Five “Deadly Sins” Of Investing In Funds
There’s a fair amount of disillusionment with funds in the market, and some of it for good reasons. Even amongst the still faithful, a frequent question is how one goes about evaluating managers? And at a broader level, how should an investor manage his strategies and emotions?
I myself actively invest in funds. I think it’s the smart thing to do, if you do it in a smart way. I don’t just invest in brand names. When it comes to fund managers, brand names are often asset gatherers who are better at getting your money than they are at managing it. I avoid brand names unless I can meet and interview the specific managers managing the relevant funds.
Meeting and interviewing the managers is a necessary condition for me to invest with any fund. I need to assess for myself if the track record they have achieved is the product of skill or luck. I will only pay management (and very often performance fees) for skill.
I invest in funds for a number of reasons.
- I can’t get the diversification I need for the amount I’d like to invest. Funds pool investors’ money into a bigger pot which can be deployed in assets which the retail investor may not have the scale to access.
- I don’t have the time to dedicate to a particular strategy. I only have 24 hrs a day. I cannot engage in arbitraging interest rates, hedging convertible bonds, investing in merger arbitrage, trading credit correlation and structuring regulatory capital relief solutions all by myself.
- I may not have sufficient skill. This will most often be the case. Understanding an investment strategy and being able to execute it with the requisite skill are two different things. If one doesn’t understand a strategy, the best advice is to not invest. It is irrational to invest in any scheme or strategy that one doesn’t understand. On the other hand, just because you understand a strategy doesn’t mean you can do it. It just means you know how it’s done, that’s all. But with this understanding you can then delegate the investment to a professional who does it for a living.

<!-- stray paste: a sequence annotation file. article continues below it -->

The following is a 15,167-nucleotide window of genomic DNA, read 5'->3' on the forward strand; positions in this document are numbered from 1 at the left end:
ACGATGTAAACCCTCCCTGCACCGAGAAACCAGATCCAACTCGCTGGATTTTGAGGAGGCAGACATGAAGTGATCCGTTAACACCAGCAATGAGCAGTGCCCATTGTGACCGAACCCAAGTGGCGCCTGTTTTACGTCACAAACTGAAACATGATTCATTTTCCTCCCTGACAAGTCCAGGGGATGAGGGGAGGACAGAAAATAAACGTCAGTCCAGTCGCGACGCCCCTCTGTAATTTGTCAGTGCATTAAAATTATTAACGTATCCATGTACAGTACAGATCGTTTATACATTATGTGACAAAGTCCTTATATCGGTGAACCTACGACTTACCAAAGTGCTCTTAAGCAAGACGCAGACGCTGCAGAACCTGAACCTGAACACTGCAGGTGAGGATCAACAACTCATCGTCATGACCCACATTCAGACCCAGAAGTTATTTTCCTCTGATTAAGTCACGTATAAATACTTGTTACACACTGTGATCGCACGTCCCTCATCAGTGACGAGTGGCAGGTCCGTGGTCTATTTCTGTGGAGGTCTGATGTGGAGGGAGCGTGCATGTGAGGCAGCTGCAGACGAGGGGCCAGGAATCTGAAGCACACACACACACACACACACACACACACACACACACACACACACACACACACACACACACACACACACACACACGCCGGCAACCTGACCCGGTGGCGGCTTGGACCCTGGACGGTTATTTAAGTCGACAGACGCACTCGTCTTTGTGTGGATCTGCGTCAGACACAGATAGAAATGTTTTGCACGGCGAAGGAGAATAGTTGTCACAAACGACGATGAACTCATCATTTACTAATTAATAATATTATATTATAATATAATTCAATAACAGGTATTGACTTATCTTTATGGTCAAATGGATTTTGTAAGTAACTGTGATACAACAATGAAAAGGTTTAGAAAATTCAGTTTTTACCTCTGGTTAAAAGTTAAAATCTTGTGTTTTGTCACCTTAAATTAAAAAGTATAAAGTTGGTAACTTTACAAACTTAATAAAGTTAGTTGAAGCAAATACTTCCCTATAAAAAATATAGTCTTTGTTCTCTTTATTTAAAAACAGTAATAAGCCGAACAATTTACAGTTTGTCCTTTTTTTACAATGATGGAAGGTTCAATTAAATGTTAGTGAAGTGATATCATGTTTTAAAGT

- I don’t have the scale for certain strategies. Not every day trader in his basement can obtain the necessary terms to trade the instruments that a strategy may require.
What I never do is invest in funds for reasons such as:
- A good track record. A good track record is necessary but never enough. One needs to understand how the track record was achieved and if it can be repeated. One also has to know if the track record is real. Disgraced Ponzi schemer Bernie Madoff had an excellent but fake track record, yet so many clever investors invested with him. Due diligence is necessary.
- A clever trade. A clever trade does not a fund make. There are specialized closed ended private equity funds that take advantage of very specific opportunities but open-ended mutual funds need to be based on more than a single opportunity. I’m fine with those; in fact I think they are very interesting vehicles that are often launched to capture phenomenal opportunities. It worries me when managers launch funds to take advantage of the recovery post-2008.
What happens when the trade is done? The manager is typically unwilling to return capital and will likely try their luck in another trade, one that you didn’t sign up for, one that the manager may not be experienced at. I would look at strategies that can last at least 7-8 yrs, because that’s how long, at least, I expect to leave my money in their hands.
- The market is running and I want exposure.If you want market returns, use an ETF, or buy the underlying instruments yourself. Funds are not cheap. You shouldn’t be using them as trading vehicles but as long-term investments. If you want exposure to a particular segment of the market and no ETFs are available, using funds is a legitimate way of buying exposure. Luxury goods companies for example are not represented by an ETF but can be accessed through a fund.
- A brand name. A brand name is not a bad thing but it shouldn’t be the only thing, and the brand should add no additional comfort. Each fund must be assessed on its merit and this means due diligence. I have never given my trust freely, and I certainly don’t give it to brand names. Trust has to be earned, and it takes time.
Brands are often good from a due diligence perspective, however, since they provide the basis for the question: how did they build a successful brand? Usually, a high quality product or service is the answer. Due diligence seeks to confirm and verify the answer. There are no assumptions in due diligence, or at least there are very few. I have very strong views about due diligence and how it is to be conducted. You have to identify the manager, meet the manager, his team, his operations team, his service providers, speak to them about what they do.
- I don’t know the strategy well and I want to outsource it to a professional. This is an excellent way to lose money. If you don’t know the strategy well, how do you know whom to outsource it to? If one doesn’t know a strategy well, the first and best course of action is to learn all about it. The second best course of action is to stay away.
To Sum It Up...
Investing is not easy. Whether one invests in funds or directly in securities, one is responsible for one’s own decisions. Using consultants is one way of delegating the research and due diligence but it means one has to research and perform due diligence on the consultant or intermediary.